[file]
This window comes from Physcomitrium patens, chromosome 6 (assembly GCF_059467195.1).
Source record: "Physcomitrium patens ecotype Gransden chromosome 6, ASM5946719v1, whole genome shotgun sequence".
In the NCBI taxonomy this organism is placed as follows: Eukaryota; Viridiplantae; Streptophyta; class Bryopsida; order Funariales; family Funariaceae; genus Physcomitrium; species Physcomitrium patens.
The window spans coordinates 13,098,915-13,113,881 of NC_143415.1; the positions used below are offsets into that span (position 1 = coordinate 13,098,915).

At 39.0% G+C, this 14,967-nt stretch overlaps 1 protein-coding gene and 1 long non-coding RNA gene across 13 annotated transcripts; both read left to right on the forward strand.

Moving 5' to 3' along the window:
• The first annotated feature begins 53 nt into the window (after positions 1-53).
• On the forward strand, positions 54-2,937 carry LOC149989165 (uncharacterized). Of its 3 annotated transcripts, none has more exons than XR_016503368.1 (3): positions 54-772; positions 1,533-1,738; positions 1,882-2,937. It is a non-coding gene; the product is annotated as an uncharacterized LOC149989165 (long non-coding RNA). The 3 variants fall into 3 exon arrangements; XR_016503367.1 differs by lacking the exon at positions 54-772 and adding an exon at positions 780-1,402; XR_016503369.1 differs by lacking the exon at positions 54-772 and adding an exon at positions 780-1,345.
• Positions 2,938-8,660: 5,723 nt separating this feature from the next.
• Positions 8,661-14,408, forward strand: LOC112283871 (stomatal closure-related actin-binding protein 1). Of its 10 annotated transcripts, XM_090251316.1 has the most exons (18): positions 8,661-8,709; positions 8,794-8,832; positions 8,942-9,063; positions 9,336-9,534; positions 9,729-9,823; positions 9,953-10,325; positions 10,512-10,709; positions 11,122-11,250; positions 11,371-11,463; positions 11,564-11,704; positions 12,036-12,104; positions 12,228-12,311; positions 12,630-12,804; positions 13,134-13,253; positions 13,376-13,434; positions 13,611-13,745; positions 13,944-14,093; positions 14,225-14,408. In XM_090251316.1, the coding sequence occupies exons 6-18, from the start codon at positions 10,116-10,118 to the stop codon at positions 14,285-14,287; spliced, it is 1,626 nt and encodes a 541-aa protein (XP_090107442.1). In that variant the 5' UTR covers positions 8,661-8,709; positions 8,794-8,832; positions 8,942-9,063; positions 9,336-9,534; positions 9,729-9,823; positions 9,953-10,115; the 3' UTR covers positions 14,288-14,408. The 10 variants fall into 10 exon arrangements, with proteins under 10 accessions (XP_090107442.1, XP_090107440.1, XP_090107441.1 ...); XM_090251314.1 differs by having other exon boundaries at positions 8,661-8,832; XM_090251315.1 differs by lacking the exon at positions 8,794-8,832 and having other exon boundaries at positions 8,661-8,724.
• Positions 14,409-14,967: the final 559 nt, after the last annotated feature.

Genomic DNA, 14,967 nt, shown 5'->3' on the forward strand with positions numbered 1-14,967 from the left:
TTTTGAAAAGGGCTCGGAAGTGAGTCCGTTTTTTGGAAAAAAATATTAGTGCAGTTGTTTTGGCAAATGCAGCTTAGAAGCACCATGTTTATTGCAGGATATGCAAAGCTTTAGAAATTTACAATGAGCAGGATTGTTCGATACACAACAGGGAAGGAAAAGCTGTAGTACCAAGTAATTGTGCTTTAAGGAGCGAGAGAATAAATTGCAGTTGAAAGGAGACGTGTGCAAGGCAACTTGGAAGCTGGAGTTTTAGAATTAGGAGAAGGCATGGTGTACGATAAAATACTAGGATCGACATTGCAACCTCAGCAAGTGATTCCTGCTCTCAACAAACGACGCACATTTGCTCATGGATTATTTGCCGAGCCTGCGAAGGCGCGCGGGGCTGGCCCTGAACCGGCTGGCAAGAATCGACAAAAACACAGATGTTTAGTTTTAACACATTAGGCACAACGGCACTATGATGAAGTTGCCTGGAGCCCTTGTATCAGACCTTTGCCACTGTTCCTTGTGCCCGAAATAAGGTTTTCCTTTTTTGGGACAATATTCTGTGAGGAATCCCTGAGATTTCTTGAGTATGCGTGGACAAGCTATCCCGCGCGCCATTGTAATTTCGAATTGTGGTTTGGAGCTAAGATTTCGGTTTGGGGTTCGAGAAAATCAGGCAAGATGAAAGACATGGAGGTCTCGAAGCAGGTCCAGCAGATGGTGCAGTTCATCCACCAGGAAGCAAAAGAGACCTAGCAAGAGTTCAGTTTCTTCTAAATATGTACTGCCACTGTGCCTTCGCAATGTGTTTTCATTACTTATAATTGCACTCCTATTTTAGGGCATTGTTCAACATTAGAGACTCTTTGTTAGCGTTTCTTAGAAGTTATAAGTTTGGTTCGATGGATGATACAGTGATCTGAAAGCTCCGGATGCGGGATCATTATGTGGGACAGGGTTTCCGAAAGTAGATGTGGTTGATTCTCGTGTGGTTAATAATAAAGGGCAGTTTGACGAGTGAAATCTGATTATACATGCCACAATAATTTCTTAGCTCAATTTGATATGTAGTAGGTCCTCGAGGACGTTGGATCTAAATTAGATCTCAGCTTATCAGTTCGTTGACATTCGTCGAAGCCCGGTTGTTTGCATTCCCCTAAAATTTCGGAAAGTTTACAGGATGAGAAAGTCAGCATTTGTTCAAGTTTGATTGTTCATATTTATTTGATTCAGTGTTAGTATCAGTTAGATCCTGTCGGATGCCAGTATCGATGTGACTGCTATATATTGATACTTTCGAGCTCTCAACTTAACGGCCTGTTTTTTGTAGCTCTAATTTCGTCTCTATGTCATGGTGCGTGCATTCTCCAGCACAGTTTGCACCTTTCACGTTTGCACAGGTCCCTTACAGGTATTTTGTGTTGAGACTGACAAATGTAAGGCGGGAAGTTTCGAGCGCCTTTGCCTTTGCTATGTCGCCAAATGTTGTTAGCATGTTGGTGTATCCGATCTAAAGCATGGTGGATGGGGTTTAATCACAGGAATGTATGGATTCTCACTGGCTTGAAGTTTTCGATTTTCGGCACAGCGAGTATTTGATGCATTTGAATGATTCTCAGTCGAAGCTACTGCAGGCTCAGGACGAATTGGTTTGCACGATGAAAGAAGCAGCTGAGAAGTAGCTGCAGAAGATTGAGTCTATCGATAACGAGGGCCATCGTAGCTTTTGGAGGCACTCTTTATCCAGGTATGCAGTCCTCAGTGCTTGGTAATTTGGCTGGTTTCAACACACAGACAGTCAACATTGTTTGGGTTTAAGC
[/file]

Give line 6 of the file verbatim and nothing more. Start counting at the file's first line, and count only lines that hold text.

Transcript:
Moving 5' to 3' along the window: